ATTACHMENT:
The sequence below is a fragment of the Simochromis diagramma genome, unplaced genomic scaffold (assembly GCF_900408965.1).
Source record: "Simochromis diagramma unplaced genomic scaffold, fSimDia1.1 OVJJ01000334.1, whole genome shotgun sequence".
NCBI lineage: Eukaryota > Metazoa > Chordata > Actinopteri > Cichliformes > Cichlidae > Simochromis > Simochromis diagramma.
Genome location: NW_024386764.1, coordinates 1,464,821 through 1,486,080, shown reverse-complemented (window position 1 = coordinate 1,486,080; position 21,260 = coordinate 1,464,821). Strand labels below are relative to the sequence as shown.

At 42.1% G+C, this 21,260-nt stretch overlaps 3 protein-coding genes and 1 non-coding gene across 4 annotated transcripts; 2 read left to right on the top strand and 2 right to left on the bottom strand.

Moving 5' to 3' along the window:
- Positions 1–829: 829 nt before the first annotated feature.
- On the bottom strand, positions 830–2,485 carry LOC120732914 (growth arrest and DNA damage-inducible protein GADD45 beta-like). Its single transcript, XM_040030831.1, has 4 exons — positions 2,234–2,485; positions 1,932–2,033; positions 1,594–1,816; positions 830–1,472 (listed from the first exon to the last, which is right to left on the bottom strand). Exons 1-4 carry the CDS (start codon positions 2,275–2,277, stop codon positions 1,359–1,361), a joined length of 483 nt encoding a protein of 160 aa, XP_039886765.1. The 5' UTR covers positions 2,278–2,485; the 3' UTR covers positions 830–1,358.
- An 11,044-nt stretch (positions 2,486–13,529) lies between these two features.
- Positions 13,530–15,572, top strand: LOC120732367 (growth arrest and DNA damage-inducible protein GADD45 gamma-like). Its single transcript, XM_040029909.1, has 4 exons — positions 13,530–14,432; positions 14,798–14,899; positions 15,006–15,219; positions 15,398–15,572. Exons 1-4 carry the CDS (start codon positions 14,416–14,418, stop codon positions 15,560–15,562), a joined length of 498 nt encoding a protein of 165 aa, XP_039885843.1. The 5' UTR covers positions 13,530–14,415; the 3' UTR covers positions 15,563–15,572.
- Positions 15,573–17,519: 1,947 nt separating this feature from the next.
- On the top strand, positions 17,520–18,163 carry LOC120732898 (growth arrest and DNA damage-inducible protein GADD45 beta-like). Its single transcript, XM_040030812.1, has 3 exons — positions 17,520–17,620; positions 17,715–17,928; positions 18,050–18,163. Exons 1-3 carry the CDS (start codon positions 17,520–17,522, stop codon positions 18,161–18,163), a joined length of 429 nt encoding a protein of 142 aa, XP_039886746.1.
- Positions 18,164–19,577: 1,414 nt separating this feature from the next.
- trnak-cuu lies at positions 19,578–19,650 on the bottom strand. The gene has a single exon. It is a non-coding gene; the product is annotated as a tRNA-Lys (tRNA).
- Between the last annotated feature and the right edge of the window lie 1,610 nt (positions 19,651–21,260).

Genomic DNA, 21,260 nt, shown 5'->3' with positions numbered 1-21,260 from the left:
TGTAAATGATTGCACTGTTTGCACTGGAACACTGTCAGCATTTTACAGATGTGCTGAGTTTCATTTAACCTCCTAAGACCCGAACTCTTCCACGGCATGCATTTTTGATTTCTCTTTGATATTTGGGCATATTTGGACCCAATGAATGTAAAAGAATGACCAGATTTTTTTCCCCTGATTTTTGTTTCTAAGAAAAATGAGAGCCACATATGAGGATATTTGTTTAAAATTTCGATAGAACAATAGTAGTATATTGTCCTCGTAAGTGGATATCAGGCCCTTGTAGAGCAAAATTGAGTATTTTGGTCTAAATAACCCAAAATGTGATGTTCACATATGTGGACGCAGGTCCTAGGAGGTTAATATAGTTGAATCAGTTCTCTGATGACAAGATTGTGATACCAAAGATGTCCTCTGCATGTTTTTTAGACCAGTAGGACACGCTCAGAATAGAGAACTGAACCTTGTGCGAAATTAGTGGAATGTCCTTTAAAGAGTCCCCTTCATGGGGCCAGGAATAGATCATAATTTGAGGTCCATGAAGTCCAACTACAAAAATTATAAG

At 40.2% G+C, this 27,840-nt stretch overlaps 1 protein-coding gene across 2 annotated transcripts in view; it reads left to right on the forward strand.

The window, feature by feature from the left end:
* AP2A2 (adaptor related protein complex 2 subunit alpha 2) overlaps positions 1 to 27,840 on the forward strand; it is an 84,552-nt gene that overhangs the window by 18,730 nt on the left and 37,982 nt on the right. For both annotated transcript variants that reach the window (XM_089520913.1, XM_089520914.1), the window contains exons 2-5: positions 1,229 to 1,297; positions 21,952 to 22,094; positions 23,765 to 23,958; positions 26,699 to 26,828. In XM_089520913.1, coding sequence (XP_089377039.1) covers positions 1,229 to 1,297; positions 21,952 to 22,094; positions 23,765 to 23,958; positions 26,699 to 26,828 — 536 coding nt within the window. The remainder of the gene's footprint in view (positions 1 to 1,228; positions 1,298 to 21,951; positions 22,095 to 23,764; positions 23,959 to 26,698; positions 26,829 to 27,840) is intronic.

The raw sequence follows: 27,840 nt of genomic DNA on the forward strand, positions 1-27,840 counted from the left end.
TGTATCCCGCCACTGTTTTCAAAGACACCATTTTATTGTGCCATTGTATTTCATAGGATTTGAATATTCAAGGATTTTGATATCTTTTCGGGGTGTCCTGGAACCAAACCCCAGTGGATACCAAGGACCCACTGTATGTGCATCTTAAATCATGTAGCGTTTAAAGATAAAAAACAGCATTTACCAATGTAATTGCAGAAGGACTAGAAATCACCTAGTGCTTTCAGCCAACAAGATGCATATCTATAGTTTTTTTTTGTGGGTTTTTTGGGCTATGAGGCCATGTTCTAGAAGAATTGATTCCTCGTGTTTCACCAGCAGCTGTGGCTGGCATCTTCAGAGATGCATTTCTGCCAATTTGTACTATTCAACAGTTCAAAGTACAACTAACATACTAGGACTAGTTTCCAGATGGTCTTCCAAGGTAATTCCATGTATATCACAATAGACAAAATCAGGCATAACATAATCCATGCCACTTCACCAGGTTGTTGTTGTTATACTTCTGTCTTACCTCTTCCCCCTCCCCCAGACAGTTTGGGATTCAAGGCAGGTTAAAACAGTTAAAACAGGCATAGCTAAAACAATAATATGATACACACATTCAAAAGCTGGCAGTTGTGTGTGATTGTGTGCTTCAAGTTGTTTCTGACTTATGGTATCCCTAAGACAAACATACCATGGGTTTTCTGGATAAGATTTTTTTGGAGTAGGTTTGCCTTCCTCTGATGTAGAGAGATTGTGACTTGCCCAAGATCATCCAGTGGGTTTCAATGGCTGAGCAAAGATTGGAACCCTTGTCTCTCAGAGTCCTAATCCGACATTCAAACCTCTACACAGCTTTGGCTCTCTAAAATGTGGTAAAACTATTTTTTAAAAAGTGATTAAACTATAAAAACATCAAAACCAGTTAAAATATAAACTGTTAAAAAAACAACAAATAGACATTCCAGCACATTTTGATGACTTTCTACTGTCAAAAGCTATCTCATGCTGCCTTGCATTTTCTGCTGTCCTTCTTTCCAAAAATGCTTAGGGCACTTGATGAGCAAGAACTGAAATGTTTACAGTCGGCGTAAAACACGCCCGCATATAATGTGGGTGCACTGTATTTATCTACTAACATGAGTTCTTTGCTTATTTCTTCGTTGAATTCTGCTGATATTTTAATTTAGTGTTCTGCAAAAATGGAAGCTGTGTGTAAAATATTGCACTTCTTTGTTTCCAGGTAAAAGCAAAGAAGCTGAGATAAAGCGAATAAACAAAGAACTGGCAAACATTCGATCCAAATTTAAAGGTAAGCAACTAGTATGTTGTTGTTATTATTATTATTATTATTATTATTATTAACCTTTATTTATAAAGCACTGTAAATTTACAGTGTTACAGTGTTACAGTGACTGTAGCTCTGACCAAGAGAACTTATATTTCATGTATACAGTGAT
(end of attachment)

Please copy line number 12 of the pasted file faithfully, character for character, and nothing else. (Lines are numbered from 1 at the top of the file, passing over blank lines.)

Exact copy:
- On the top strand, positions 17,520–18,163 carry LOC120732898 (growth arrest and DNA damage-inducible protein GADD45 beta-like). Its single transcript, XM_040030812.1, has 3 exons — positions 17,520–17,620; positions 17,715–17,928; positions 18,050–18,163. Exons 1-3 carry the CDS (start codon positions 17,520–17,522, stop codon positions 18,161–18,163), a joined length of 429 nt encoding a protein of 142 aa, XP_039886746.1.